In his excellent study on Christian iconography, Adolphe Didron carefully maps the clear evolution of the Trinities in both art and architecture. In the most primitive extant examples, symbols of the Godhead may include the hand of God reaching from the clouds, the cross, the lamb, or the dove. No paradigmatic Trinitarian representation exists until the 4th century, and no instances are to be found either in the catacombs or upon ancient Christian sacrophagi (Didron 35). Many of the earliest works that combine these symbols present them in vertical descent, with a hand representing God the Father, a dove representing the Holy Spirit, and the cross representing Christ, the Son. The order significantly communicates an elementary tenet of germinal Trinitarianism, the notion that Holy Spirit proceeds from the Father and not the Son. This doctrinal position is still held by the Eastern Church while the Roman Church believes that the Spirit proceeds from both Father and Son. In any case, the earliest examples of Trinities are comprised of mere symbols.
During the 9th to 12th centuries, however, Trinities took on anthropomorphic form, and the Father, Son, and Holy Ghost assumed human attributes. For centuries, Christ had been depicted as a young man. Remarkably, the Father and Spirit were also portrayed as young men, essentially identical to the Son. In fact, it is often difficult to distinguish between the persons, undoubtedly an effort to harmonize the artwork with the Athanasian concept of the cosubstantiality of the members of the Trinity.
In reality, these artistic representations reveal the core contradiction of Trinitarian dogma, that One God exists as three persons. The clear corporal disconnectedness of the three in many examples of art and architecture exaggerates the concept of the Trinity and destroys the scriptural unity of the Godhead, presenting, instead, three gods with no apparent cohesion.
In some Trinities, the Father, who is elderly, supports the Son suspended on the cross. In these cases, the Spirit is most often figured by the dove and proceeds from the mouth of the Father. Similarly, illustrations of Christ’s baptism generally employ the same vertical declension and the dove.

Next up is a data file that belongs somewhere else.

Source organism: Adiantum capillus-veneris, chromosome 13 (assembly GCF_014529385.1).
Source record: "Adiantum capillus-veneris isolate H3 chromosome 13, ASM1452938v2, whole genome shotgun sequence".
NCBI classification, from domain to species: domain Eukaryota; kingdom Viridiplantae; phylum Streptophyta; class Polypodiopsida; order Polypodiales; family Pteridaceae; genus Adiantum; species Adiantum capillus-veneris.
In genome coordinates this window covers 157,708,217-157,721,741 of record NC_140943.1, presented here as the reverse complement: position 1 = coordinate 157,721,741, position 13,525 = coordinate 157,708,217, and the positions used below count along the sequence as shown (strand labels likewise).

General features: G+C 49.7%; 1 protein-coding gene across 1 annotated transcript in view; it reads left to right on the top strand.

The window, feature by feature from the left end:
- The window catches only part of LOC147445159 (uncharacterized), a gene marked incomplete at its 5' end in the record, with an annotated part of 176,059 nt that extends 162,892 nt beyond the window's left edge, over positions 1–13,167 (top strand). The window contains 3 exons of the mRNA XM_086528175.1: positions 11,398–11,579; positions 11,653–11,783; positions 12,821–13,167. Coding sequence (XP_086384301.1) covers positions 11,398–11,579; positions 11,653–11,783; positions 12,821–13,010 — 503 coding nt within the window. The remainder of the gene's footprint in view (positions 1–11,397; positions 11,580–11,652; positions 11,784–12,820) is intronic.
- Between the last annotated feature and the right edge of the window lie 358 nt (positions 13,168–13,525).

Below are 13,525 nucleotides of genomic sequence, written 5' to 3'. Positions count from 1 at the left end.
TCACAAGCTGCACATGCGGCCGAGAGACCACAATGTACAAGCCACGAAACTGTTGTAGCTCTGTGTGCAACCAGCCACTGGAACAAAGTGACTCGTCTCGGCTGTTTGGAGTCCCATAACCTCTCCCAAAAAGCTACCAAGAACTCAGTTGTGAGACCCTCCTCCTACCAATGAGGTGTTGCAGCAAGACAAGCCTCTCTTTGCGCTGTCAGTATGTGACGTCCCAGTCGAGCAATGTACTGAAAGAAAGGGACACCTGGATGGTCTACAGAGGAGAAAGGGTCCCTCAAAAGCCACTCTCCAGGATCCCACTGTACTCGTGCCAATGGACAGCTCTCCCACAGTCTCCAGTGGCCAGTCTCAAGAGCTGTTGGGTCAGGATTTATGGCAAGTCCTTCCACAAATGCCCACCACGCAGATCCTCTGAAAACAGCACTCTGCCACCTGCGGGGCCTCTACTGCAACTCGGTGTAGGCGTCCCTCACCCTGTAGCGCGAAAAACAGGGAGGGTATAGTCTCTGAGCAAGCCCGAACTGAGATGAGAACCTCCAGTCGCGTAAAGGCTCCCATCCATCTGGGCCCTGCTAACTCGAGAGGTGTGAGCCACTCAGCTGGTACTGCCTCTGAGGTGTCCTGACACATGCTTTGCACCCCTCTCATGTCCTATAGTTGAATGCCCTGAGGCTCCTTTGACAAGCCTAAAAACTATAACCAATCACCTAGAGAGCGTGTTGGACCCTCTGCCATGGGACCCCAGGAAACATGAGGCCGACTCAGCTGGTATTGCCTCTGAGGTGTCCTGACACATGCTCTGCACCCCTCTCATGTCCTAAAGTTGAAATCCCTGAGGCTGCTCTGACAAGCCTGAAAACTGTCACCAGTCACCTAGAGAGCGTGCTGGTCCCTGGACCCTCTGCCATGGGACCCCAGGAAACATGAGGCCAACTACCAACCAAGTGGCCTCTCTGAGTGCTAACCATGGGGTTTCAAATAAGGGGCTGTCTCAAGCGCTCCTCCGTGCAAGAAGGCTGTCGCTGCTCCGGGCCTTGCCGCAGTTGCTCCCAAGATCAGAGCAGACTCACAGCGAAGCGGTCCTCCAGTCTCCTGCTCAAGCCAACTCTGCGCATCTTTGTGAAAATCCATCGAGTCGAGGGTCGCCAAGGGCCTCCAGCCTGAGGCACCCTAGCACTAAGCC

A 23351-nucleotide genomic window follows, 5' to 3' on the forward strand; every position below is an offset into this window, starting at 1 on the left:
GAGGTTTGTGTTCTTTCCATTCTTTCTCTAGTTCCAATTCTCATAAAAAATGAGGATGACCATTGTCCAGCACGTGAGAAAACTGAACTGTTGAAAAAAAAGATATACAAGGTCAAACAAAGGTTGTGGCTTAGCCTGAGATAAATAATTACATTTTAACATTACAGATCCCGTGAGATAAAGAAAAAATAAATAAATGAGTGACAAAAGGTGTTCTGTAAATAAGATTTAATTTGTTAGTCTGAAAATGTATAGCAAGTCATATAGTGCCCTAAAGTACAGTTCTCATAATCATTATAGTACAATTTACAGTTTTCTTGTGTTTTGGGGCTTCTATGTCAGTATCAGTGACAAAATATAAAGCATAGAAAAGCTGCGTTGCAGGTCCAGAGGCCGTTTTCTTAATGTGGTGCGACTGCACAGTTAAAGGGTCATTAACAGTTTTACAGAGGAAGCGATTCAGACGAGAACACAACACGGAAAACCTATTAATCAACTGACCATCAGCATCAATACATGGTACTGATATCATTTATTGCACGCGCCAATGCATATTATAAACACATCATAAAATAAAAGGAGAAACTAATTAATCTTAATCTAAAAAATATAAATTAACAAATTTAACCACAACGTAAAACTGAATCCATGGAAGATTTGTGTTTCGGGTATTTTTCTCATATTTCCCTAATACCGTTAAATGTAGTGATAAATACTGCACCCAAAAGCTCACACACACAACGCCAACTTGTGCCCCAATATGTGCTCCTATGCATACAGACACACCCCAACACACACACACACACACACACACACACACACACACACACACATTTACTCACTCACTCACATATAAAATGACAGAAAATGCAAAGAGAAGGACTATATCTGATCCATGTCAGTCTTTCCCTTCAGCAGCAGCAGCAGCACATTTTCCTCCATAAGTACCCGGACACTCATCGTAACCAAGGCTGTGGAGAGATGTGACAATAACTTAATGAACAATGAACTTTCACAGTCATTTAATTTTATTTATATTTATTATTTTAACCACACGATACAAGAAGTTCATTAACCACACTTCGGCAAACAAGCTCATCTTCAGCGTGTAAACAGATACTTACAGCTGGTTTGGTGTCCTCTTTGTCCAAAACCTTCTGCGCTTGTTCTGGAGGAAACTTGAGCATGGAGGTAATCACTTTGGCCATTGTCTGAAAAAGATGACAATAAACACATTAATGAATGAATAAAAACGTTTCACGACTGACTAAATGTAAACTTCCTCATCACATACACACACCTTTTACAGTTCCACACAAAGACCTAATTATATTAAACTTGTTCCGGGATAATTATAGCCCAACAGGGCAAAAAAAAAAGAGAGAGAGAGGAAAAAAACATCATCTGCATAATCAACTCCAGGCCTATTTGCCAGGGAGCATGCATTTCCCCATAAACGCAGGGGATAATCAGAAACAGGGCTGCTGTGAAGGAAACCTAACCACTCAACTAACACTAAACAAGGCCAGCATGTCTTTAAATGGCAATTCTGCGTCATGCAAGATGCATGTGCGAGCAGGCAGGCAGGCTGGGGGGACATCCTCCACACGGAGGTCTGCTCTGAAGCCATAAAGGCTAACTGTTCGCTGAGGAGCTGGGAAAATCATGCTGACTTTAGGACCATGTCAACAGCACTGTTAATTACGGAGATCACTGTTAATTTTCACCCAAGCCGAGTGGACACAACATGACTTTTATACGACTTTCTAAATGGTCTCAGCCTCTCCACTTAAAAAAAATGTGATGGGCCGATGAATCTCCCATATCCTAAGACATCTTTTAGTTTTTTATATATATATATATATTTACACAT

The Trinities and the artists’ innovations also took other forms. The introduction of geometrical shapes, predominantly triangles and interlocked circles, emphasized the triplicity of persons, and three became an important number in Gothic architecture. The trefoil, the silhouette of the three interlocked circles, implicitly conveys the Trinity and appeared in church windows and arches.
Such misrepresentations of the Godhead metamorphosed into the monstrous with the amalgamation of the Trinity into a one-headed being with three faces, sometimes having three or four eyes and three mouths atop a single body. While such examples flourished and attempted to portray, at least tenuously, the unity of the Father, Son, and Spirit, Pope Urban VIII prohibited such Trinities in 1628 and ordered that examples be destroyed (Didron 61). Whether his anathemization was aesthetic or theological is historically unclear, but these Trinitarian representations stand in stark contrast to other examples where each person is completely individualized.
More disturbing are historical examples of Christian art in which Satan himself is depicted as a claw-footed, unholy trinity with three faces, often with three horns. Such pieces evidence the radical theological distortions of Trinitarianism and presents the devil as God’s equal opposite.
Of particular interest to modern Oneness believers is a 16th Century example of a three-faced Trinity, which includes an intricate schema using the inverted triangle capped by circles to represent the Trinity (Figure 2). The circles labeled Pater (Father), Filius (Son), and Spiritus Sanctus (Holy Spirit) are interpolated with the words “non est”, reading literally: “Father is not Son; Son is not Holy Spirit; Holy Spirit is not Father.” This is important because it was apparently created to rebut those who believed that the Father, Son, and Spirit were not personally distinct. There must have been Christians who were not making radical distinctions between the Father, Son, and Holy Spirit; otherwise, this theological message would not have been necessary.
Ultimately, artistic representations of the Trinity create images of a God divided and do not and indeed cannot preserve His unity. In all cases, three gods are figured, whether in symbol or person, revealing the impossible oxymoron of the underlying idea of a triune God. The inability of artists and architects to represent the complex doctrine without making an image of three gods further condemns the false notion of Trinitarian dogma and visually displays the ultimate departure of Trinitarian doctrine from essential monotheism of the ancient Jewish faith and the New Testament Apostolic Church.
Didron, Adolphe Napoleon. Christian Iconography: the History of Christian Art in the Middle Ages. Trans. E.J. Millington. Frederick Ungar Publishing Co. New York: 1886.